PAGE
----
A career center is the hub for where you'll find career counselors on a college or university campus. The career center is generally centrally located and will often have its own website with information including profiles of each on-campus career counselor and their phone numbers. You can make an appointment to meet with a career counselor to talk about what you're passionate about pursuing, about the different career options that you're thinking of, or really, any other career-related concerns. A career counselor may want to meet with you multiple times because, for example, if you take an assessment with them, they'll need the time to interpret and explain the results.

Follow-up appointments are extremely important because then, a career counselor will be able to help you grow and strengthen the ideas that you have about your career path. They'll also help you uncover new strengths or work through challenges along the way, and you'll be able to build a plan with your counselor so that you'll feel confident about what you want to do after graduation.

Job Search

Once you've figured out what kind of career you'd like to pursue, a career counselor can help with resume building and job searching. Most companies will require that you have a resume and cover letter to apply for jobs online or in your local area. A career counselor is skilled at helping you create a resume that will be compelling to employers, and they can also help you craft a cover letter that indicates your skill set and appropriate strengths for the job. They might even be able to give you tips for job interviews or help you prepare for an interview that you're nervous about. Remember that in the career center, there are many resources that you can tap into. Don't be afraid to ask the career counselor if you don't know what direction you should go in, whether that relates to a simple job search or your overall career.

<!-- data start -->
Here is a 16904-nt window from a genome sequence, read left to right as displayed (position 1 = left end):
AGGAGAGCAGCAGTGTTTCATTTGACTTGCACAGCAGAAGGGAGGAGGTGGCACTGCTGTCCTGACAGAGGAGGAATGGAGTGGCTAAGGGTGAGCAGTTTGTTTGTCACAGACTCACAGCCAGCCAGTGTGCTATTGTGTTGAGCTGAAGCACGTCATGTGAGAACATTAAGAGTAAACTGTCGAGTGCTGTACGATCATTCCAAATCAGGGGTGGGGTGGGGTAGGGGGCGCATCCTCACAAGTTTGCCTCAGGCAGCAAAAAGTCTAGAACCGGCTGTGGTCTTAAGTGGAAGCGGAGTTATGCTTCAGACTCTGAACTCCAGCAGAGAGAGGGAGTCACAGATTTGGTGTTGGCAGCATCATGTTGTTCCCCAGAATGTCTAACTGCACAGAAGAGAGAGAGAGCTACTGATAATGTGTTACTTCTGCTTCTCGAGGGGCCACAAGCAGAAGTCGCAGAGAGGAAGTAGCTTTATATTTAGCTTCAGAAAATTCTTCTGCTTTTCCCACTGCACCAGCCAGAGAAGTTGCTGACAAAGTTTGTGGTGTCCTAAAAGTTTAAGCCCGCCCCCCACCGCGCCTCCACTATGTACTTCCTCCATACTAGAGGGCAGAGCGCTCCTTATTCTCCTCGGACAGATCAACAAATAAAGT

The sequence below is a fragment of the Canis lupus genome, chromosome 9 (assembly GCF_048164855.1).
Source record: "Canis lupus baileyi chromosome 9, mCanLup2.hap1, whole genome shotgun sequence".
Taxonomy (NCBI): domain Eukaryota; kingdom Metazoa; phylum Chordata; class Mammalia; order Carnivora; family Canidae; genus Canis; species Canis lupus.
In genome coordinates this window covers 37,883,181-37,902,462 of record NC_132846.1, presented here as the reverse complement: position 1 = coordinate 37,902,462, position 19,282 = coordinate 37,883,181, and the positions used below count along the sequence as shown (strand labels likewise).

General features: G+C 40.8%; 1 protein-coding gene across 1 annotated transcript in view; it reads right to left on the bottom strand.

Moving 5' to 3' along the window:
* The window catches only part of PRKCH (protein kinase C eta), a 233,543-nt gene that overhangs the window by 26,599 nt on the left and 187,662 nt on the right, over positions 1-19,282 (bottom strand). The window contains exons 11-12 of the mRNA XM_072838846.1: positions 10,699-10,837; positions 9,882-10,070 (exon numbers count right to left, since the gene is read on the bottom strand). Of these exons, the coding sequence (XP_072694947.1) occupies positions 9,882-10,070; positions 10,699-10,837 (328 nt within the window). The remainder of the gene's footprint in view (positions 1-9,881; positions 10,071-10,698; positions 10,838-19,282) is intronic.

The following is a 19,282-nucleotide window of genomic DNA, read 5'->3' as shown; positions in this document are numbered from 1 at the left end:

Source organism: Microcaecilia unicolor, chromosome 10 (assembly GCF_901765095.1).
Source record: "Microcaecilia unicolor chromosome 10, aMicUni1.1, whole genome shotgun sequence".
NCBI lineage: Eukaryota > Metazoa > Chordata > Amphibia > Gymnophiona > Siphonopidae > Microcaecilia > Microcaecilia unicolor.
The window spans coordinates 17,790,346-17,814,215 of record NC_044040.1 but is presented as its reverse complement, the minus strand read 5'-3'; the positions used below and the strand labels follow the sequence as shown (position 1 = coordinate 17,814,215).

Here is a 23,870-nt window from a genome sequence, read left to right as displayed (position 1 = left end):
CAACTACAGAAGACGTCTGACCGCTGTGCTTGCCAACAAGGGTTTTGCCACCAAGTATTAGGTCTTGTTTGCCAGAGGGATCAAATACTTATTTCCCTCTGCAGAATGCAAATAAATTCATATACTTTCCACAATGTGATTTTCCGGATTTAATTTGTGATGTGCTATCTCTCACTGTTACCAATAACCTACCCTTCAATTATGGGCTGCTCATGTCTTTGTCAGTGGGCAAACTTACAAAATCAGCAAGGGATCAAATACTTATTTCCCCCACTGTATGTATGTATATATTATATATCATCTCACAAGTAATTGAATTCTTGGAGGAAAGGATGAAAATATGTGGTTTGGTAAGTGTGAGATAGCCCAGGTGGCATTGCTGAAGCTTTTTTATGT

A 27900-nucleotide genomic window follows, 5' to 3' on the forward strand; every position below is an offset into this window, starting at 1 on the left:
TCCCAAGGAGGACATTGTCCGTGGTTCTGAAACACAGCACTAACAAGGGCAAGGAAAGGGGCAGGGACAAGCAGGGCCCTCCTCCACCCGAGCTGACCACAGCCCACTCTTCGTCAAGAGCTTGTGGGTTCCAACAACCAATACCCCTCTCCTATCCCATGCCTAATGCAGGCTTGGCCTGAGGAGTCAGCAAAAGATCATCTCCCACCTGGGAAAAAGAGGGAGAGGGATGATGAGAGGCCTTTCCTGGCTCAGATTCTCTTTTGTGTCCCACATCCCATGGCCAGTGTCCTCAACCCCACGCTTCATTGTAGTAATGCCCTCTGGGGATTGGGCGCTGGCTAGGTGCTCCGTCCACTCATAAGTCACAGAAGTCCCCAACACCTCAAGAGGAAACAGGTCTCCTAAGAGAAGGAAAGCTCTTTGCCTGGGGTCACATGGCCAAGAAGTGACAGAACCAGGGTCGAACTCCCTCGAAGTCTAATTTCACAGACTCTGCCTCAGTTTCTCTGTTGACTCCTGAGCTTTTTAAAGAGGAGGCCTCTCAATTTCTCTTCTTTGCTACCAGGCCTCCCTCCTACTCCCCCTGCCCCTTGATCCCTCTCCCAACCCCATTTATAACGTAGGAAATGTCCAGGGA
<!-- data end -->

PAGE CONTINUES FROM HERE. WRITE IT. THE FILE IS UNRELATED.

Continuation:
Online Counseling


Online counseling is an excellent place to talk to a professional therapist about your stressors as a student. Whether you're in a university setting or you're graduating from school, online counseling is a great resource for anyone who is struggling with mental health, education, or overall life issues. It could be that you speak to an online counselor about a mental health struggle such as anxiety or depression, or it could be that you speak to them about your family life or your potential career. It could be that there's a career that you'd like to go into, but you're concerned about how it could affect your mental or physical health and need to talk it out. Perhaps, you want to be a therapist yourself one day, and you're wondering if that's a good fit for you. The counselors at BetterHelp are here to help you with whatever you need to discover about yourself. Don't be afraid to speak to a mental health professional who can help guide you toward your ideal life and goals.